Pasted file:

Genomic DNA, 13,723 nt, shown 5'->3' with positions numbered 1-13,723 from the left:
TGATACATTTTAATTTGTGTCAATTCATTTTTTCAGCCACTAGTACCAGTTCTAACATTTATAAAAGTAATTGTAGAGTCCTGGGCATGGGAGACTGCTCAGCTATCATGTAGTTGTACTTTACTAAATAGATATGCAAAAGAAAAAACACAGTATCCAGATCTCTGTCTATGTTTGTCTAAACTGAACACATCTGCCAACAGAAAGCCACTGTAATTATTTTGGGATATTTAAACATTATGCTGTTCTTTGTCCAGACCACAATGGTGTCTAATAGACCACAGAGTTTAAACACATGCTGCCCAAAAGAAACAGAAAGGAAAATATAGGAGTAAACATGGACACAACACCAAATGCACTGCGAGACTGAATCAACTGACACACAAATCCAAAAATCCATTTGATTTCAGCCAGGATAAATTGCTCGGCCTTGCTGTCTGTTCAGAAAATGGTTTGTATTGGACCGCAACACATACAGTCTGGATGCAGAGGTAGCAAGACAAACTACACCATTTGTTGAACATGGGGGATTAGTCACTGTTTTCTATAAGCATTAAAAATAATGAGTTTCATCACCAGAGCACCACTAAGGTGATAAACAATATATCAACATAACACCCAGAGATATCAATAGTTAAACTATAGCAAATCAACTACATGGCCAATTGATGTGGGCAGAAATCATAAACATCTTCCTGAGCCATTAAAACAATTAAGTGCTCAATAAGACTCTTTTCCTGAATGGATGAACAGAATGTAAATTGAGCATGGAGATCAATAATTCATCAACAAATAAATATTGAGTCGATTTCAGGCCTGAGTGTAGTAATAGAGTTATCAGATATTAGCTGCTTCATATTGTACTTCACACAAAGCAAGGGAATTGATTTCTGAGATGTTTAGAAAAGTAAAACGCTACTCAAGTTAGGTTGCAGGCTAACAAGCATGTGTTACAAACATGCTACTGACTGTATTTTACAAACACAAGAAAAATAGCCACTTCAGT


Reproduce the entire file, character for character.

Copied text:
Genomic DNA, 13,723 nt, shown 5'->3' with positions numbered 1-13,723 from the left:
TGATACATTTTAATTTGTGTCAATTCATTTTTTCAGCCACTAGTACCAGTTCTAACATTTATAAAAGTAATTGTAGAGTCCTGGGCATGGGAGACTGCTCAGCTATCATGTAGTTGTACTTTACTAAATAGATATGCAAAAGAAAAAACACAGTATCCAGATCTCTGTCTATGTTTGTCTAAACTGAACACATCTGCCAACAGAAAGCCACTGTAATTATTTTGGGATATTTAAACATTATGCTGTTCTTTGTCCAGACCACAATGGTGTCTAATAGACCACAGAGTTTAAACACATGCTGCCCAAAAGAAACAGAAAGGAAAATATAGGAGTAAACATGGACACAACACCAAATGCACTGCGAGACTGAATCAACTGACACACAAATCCAAAAATCCATTTGATTTCAGCCAGGATAAATTGCTCGGCCTTGCTGTCTGTTCAGAAAATGGTTTGTATTGGACCGCAACACATACAGTCTGGATGCAGAGGTAGCAAGACAAACTACACCATTTGTTGAACATGGGGGATTAGTCACTGTTTTCTATAAGCATTAAAAATAATGAGTTTCATCACCAGAGCACCACTAAGGTGATAAACAATATATCAACATAACACCCAGAGATATCAATAGTTAAACTATAGCAAATCAACTACATGGCCAATTGATGTGGGCAGAAATCATAAACATCTTCCTGAGCCATTAAAACAATTAAGTGCTCAATAAGACTCTTTTCCTGAATGGATGAACAGAATGTAAATTGAGCATGGAGATCAATAATTCATCAACAAATAAATATTGAGTCGATTTCAGGCCTGAGTGTAGTAATAGAGTTATCAGATATTAGCTGCTTCATATTGTACTTCACACAAAGCAAGGGAATTGATTTCTGAGATGTTTAGAAAAGTAAAACGCTACTCAAGTTAGGTTGCAGGCTAACAAGCATGTGTTACAAACATGCTACTGACTGTATTTTACAAACACAAGAAAAATAGCCACTTCAGT